A brilliant white concrete pavilion sits proudly on the grounds of a popular tourist destination in Merida, Yucatan, Mexico. The pavilion frames three sides of a paved courtyard at La Quinta Montes Molina— a historic early-20th century mansion in Merida that now serves as a museum and venue for social events in the garden. Prior to the pavilion’s construction, temporary tents were used to protect guests from the elements. The tents became a safety hazard, and also required maintenance and storage.
The museum sought a permanent structure for its entertaining, one that was both suited to different size events and visually connected to the home. The new pavilion is nearly 13,000 square feet (1,200 square meters) and is made of 36 slim concrete columns that form a C-shaped promenade supporting a 6-inch, knife-edged canopy. The columns’ shape was designed to be as slim as possible, with a base equal to 5 percent of their height. The project was completed in summer 2014.
“This allows for the spaces to feel as open as possible while maintaining a rhythm that embraces the place,” says Gustavo Carmona, principal architect at Materia Arquitectonica, the firm that designed the structure. “The thorough study and analysis of the project made evident the need to design a structure that not only solved the functional problem at hand but also generated an intimate connection with a historic house while framing the sky and green areas around it.”
Because of the historic nature of the museum, the project had to be approved by Mexico’s National Institute of Anthropology and History. “The proposed architecture had to be respectful of the existing house and its language, although contemporary,” explains Carmona. “The structure also had a very limited budget and had to be erected in a three-month time frame. This led to a construction type that could be manufactured off-site and then mounted. The pavilion also had to be hurricane-proof.”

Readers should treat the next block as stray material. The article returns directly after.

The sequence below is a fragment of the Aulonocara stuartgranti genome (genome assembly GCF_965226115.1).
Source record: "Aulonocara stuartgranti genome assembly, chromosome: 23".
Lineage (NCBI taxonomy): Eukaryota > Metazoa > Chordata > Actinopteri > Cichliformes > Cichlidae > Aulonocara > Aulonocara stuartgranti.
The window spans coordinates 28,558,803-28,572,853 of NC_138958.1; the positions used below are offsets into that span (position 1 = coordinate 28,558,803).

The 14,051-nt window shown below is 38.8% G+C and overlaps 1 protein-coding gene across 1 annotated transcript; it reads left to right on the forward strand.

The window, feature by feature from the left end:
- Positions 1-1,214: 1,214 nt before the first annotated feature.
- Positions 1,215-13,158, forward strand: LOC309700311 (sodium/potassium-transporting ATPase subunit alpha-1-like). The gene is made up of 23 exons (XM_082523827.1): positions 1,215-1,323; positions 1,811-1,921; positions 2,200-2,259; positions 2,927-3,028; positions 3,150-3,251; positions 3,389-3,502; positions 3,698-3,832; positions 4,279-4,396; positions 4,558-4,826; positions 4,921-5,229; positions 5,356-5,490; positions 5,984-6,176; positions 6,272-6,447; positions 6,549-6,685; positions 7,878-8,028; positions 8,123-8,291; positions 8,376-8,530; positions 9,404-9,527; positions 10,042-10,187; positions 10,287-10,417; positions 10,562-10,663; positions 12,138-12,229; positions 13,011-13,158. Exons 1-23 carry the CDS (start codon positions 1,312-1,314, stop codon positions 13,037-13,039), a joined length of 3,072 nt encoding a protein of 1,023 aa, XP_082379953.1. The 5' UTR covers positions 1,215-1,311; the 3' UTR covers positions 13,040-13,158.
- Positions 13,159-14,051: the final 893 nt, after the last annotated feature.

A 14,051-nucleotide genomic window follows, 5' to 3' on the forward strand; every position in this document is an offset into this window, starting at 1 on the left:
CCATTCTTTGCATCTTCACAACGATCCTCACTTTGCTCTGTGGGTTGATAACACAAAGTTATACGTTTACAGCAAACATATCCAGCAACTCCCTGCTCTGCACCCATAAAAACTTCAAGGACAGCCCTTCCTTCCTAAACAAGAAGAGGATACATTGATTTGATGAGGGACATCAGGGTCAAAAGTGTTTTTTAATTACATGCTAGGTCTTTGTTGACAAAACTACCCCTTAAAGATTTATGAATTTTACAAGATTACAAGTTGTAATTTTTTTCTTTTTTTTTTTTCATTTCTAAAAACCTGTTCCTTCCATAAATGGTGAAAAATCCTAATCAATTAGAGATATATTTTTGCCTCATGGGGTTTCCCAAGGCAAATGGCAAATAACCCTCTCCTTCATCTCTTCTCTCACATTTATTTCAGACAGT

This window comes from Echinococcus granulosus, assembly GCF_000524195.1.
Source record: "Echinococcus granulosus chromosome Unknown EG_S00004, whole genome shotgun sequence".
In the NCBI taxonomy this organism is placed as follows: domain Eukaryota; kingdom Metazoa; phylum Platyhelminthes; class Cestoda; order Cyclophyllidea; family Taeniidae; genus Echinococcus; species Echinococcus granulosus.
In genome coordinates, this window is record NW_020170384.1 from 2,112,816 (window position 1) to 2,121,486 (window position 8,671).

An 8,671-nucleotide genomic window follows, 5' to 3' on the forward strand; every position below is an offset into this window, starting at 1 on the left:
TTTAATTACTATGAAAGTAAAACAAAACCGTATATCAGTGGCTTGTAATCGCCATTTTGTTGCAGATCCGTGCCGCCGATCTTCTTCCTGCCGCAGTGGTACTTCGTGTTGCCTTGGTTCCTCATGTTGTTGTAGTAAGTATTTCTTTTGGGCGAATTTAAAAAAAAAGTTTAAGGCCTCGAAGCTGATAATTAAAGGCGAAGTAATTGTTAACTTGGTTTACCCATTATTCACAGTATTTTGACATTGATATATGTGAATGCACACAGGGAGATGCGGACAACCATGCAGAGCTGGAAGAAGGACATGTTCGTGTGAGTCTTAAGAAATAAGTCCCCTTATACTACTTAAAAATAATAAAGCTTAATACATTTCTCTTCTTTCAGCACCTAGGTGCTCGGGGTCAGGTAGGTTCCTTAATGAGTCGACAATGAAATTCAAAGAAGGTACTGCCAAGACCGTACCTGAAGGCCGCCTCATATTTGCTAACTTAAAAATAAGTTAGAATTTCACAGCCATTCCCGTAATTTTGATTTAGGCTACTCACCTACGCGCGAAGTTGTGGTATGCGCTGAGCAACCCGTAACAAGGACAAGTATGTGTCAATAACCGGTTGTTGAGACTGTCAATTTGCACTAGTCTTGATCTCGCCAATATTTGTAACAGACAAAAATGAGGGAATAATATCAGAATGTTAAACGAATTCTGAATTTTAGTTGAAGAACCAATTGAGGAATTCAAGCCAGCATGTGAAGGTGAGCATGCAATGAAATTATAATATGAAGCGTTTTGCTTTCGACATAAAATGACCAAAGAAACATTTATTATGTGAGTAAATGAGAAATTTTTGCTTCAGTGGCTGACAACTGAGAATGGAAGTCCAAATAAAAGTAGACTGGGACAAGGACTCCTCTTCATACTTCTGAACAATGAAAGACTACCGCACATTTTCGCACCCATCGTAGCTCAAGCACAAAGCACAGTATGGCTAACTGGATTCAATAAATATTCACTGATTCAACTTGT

Carmona says that the columns express their fabrication method in their joinery and seams — as a result, the mold used to form them becomes part of the design. A secondary steel structure above the roof allows the calibration of the canopy and ties together all of the column heads to provide a hurricane-safe structure. The steel grid also serves as a track for a retractable roof that may be closed during periods of rain.
“The upper steel ring is both technical and architectural,” Carmano says. “It solves the connection to the concrete roof panels and the steel frame above while also providing a ‘floating’ effect as the concrete of the top panels never touches the concrete of the columns. This enables the pavilion to have a lighter feel.”
The columns were created using white cement and local stone and aggregate. The light color not only ties in with the character of the city, but it allows shadows of the surrounding trees to play across the surface of the structure.
In October 2015, Quinta Montes Molina was awarded first place in the culture category of the 2015 Biennial of Architecture of Mexico City.
Project at a Glance
Client: La Quinta Montes Molina in Merida, Yucatan, Mexico— a historic early 20th century house that is now a museum
Design: Materia Arquitectónica
Scope of project: The team designed a nearly 13,000-square-foot (1,200-square-meter) pavilion made of 36 slim precast concrete columns that form a C-shape promenade supporting a 6-inch, knife-edged canopy.
Most challenging aspect: The museum needed a contemporary, permanent, hurricane-proof structure for social events that also tied in visually with the home.